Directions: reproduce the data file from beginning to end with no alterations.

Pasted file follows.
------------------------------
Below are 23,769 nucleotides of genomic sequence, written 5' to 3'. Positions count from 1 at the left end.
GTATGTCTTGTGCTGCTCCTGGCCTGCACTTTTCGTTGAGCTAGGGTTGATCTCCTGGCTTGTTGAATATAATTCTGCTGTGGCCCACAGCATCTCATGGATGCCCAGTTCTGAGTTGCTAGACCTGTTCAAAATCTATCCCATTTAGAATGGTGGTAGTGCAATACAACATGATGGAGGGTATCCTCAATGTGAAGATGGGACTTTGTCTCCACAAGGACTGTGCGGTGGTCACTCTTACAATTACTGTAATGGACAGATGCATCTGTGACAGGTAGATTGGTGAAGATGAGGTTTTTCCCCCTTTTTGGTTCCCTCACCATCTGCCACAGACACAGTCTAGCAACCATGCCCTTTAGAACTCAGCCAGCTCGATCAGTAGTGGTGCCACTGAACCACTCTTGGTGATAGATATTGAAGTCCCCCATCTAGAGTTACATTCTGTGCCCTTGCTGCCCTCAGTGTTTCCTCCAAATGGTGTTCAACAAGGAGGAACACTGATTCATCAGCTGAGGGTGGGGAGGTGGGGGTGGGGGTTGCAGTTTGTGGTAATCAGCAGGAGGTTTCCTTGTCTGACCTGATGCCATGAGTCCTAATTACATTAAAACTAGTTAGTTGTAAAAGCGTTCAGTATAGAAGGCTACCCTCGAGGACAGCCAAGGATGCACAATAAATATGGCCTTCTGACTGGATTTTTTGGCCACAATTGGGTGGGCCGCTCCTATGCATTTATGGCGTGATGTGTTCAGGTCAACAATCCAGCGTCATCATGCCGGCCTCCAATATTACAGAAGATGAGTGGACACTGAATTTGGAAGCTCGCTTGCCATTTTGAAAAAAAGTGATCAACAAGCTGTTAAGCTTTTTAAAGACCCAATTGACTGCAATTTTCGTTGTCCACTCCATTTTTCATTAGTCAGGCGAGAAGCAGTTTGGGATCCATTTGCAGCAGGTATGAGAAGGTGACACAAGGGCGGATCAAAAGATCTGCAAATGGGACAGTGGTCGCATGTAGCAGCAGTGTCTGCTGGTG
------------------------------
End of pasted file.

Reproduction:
Below are 23,769 nucleotides of genomic sequence, written 5' to 3'. Positions count from 1 at the left end.
GTATGTCTTGTGCTGCTCCTGGCCTGCACTTTTCGTTGAGCTAGGGTTGATCTCCTGGCTTGTTGAATATAATTCTGCTGTGGCCCACAGCATCTCATGGATGCCCAGTTCTGAGTTGCTAGACCTGTTCAAAATCTATCCCATTTAGAATGGTGGTAGTGCAATACAACATGATGGAGGGTATCCTCAATGTGAAGATGGGACTTTGTCTCCACAAGGACTGTGCGGTGGTCACTCTTACAATTACTGTAATGGACAGATGCATCTGTGACAGGTAGATTGGTGAAGATGAGGTTTTTCCCCCTTTTTGGTTCCCTCACCATCTGCCACAGACACAGTCTAGCAACCATGCCCTTTAGAACTCAGCCAGCTCGATCAGTAGTGGTGCCACTGAACCACTCTTGGTGATAGATATTGAAGTCCCCCATCTAGAGTTACATTCTGTGCCCTTGCTGCCCTCAGTGTTTCCTCCAAATGGTGTTCAACAAGGAGGAACACTGATTCATCAGCTGAGGGTGGGGAGGTGGGGGTGGGGGTTGCAGTTTGTGGTAATCAGCAGGAGGTTTCCTTGTCTGACCTGATGCCATGAGTCCTAATTACATTAAAACTAGTTAGTTGTAAAAGCGTTCAGTATAGAAGGCTACCCTCGAGGACAGCCAAGGATGCACAATAAATATGGCCTTCTGACTGGATTTTTTGGCCACAATTGGGTGGGCCGCTCCTATGCATTTATGGCGTGATGTGTTCAGGTCAACAATCCAGCGTCATCATGCCGGCCTCCAATATTACAGAAGATGAGTGGACACTGAATTTGGAAGCTCGCTTGCCATTTTGAAAAAAAGTGATCAACAAGCTGTTAAGCTTTTTAAAGACCCAATTGACTGCAATTTTCGTTGTCCACTCCATTTTTCATTAGTCAGGCGAGAAGCAGTTTGGGATCCATTTGCAGCAGGTATGAGAAGGTGACACAAGGGCGGATCAAAAGATCTGCAAATGGGACAGTGGTCGCATGTAGCAGCAGTGTCTGCTGGTG